Sunday, January 29, 2017

AO Men's Final: To Fed is Divine

Hey Y'all. Galileo here.

First, let’s open with some spoilers, some teasers.

And Federer’s reaction:

And what happened to be the turning point of the match.

The final point...

But, before more on all that, congratulations are in order. Henri Kontinen/John Peers have triumphed against the Bryans, winning a crisp match, 7-5,7-5. Kontinen becomes the first Finnish slam champion since himself at Wimbledon last year. He and Heather Watson won against Farah/Groenefeld in straight sets. There have been no other slam champions from Finland. If Todd wants to correct that fact, he should do so now. Perhaps with an alternative one.

They only gave up one break point, which the Bryans took, but broke three times themselves. They moved and communicated well as a team. Three years ago, the Bryans would have won this kind of match, forcing a third set which they would have dominated. But Kontinen/Peers rode the crowd and were ready for them.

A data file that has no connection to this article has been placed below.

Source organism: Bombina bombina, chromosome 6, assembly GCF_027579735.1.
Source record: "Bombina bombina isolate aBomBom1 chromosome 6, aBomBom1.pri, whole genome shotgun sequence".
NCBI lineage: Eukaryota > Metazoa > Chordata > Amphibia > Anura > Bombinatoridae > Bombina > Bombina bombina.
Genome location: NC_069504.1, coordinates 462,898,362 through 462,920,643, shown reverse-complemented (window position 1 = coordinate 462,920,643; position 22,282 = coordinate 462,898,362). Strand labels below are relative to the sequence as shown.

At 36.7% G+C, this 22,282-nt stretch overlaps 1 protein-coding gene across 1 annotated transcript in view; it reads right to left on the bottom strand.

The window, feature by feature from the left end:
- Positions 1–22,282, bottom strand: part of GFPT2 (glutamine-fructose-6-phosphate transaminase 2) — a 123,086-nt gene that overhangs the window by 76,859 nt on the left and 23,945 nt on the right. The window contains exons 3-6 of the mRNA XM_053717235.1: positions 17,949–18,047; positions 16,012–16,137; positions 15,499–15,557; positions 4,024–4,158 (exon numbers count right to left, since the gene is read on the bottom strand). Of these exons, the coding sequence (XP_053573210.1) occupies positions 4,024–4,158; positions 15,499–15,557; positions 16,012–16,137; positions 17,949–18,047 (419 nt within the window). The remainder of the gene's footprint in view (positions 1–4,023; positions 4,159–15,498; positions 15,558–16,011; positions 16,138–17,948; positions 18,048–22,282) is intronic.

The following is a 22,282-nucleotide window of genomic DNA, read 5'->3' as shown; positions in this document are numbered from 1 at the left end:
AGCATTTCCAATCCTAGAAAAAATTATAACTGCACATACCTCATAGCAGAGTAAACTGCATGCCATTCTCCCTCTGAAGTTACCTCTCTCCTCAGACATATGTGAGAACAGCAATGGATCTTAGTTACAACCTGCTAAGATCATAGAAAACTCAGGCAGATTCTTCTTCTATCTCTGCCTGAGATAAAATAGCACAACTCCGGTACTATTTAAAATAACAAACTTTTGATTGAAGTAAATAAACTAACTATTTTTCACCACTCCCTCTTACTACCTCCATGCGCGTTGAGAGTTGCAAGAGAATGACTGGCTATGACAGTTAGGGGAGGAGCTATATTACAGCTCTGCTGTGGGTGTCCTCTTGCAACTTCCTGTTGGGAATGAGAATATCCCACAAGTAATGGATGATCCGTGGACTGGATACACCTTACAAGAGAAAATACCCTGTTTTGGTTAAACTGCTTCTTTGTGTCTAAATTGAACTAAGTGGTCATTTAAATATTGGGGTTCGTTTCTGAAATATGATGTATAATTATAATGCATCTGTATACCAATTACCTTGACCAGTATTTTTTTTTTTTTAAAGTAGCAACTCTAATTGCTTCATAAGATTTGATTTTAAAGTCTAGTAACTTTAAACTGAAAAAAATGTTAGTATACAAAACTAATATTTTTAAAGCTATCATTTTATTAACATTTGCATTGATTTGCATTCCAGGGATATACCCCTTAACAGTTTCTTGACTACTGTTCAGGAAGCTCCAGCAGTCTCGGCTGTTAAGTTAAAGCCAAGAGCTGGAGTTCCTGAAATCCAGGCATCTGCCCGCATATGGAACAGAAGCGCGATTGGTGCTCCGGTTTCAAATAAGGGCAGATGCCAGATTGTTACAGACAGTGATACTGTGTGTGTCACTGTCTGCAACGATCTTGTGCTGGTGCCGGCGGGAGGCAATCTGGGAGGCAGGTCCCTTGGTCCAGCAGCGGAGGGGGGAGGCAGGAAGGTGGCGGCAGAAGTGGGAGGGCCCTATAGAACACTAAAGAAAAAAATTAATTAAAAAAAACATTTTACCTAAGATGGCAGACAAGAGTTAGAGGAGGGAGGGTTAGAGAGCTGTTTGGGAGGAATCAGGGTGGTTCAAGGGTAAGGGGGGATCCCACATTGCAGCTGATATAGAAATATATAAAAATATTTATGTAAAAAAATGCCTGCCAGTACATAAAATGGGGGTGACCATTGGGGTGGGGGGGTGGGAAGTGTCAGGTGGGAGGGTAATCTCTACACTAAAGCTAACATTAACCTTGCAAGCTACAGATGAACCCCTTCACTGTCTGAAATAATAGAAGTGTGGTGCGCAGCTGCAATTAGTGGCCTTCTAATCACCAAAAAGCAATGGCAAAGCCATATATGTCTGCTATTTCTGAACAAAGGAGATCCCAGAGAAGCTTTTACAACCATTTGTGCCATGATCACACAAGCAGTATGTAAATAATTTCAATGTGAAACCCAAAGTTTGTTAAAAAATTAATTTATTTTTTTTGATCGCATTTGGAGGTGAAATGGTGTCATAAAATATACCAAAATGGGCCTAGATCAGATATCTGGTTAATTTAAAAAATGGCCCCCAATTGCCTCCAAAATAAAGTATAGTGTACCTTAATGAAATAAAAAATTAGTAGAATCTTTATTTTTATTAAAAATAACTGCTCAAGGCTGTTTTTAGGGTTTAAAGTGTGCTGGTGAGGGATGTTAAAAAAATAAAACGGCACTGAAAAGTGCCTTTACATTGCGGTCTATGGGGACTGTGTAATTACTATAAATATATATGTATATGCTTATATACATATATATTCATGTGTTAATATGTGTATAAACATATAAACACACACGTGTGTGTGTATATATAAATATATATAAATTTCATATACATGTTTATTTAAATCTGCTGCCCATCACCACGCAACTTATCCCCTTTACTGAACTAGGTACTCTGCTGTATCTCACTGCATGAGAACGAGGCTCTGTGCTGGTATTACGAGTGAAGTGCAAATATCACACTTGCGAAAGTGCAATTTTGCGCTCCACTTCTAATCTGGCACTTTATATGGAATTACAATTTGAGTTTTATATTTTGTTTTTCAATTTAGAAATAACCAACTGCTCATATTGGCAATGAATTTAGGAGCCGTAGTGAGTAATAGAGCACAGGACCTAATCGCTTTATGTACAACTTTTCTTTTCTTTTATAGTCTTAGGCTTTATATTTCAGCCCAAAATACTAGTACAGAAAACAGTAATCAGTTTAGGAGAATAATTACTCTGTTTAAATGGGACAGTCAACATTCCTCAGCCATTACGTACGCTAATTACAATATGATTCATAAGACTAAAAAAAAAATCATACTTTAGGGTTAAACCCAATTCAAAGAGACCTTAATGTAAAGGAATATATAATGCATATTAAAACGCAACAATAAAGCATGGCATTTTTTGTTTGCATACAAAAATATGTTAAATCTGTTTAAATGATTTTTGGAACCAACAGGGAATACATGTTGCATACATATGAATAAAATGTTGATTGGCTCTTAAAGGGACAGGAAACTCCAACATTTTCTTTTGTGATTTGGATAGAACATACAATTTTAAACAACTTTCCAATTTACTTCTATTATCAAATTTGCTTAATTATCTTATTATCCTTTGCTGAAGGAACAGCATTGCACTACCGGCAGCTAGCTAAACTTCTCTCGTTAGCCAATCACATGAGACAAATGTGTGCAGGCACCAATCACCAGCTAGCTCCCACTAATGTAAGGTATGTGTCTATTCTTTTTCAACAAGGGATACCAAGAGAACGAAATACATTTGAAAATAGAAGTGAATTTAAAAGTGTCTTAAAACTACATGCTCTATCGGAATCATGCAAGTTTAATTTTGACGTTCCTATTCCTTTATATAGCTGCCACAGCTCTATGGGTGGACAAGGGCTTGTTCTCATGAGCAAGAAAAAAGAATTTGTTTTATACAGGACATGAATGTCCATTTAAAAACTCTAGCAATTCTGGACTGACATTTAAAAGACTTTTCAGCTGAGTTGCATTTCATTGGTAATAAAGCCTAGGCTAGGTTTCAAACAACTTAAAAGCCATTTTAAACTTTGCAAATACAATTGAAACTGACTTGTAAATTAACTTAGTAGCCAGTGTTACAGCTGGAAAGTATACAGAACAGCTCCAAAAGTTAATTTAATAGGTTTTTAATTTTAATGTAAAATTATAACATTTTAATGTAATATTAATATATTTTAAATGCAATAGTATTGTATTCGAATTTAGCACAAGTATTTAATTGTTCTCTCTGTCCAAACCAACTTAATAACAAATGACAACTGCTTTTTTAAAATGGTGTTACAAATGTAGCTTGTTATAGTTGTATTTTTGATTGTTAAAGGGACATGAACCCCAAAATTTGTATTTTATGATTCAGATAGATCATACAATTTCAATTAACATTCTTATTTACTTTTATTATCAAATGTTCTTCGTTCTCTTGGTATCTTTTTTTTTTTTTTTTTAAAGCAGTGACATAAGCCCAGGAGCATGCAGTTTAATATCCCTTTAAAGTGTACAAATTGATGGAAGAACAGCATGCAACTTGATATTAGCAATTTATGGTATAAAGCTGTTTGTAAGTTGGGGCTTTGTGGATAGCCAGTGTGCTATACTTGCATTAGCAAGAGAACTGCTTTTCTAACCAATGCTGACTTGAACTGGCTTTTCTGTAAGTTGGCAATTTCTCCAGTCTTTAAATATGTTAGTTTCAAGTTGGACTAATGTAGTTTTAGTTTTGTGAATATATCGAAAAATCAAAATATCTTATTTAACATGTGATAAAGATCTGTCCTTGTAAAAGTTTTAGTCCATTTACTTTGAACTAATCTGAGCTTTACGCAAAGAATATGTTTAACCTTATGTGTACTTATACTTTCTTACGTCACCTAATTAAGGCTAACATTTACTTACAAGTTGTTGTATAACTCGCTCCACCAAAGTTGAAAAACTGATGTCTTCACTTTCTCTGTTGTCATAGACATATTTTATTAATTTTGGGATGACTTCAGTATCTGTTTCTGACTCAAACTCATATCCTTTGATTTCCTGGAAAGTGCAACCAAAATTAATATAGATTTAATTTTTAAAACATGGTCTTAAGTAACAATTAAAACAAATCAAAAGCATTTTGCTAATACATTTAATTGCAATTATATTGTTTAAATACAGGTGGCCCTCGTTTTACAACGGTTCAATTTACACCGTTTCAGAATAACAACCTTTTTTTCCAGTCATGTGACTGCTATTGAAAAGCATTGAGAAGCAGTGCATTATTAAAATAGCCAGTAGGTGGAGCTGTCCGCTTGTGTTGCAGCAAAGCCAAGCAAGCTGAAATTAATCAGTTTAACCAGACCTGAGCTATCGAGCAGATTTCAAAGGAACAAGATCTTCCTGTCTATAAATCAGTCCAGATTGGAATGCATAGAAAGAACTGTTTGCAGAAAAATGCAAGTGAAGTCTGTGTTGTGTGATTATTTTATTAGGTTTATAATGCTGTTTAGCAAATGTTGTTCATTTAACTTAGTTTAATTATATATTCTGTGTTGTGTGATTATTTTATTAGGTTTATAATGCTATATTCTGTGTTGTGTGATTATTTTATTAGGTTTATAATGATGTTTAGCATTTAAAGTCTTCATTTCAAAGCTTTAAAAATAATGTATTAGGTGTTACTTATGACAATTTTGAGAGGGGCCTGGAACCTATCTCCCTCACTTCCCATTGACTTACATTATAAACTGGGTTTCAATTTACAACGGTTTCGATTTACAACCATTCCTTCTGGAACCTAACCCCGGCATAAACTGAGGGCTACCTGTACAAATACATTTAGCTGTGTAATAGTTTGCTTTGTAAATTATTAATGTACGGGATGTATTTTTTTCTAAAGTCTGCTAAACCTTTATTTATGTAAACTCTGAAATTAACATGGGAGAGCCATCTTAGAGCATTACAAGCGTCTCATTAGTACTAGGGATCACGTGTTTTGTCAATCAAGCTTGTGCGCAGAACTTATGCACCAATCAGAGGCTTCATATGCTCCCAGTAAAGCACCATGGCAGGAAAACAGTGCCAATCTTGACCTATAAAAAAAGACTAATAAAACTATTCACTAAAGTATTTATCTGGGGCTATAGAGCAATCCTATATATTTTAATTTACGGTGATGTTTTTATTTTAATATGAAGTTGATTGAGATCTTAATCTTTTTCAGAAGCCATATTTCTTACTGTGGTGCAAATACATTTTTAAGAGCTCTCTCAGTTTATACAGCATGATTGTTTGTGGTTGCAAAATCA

Kontinen rises two to fifth in the world, Peers three places to sixth. J.Murray and Soares are set to fall four places to eight. Bob and Mike move up a couple to three and four, respectively. The quarterfinal appearance for Herbert/Mahut keeps them up in one and two. Mahut is 600 points above number two.

Farah’s compatriot and partner since 2013, Juan Sebastien Cabal, has won his maiden slam title. He and Abigail Spears saw off the second seeds Mirza/Dodig 6-2,6-4. He made the French Open final in 2011. They had seen off the seventh seeds in the first round and won in the final from a 2-4 deficit in the third. The match lasted 63 minutes. It was Spears first slam, too, though she had lost in two U.S. Open mixed finals from 2013-14.

With his 100th win in Melbourne, Federer won title number five. No player has ever won at least five times at three different slams. Nobody has ever made five finals at all four different slams except Federer.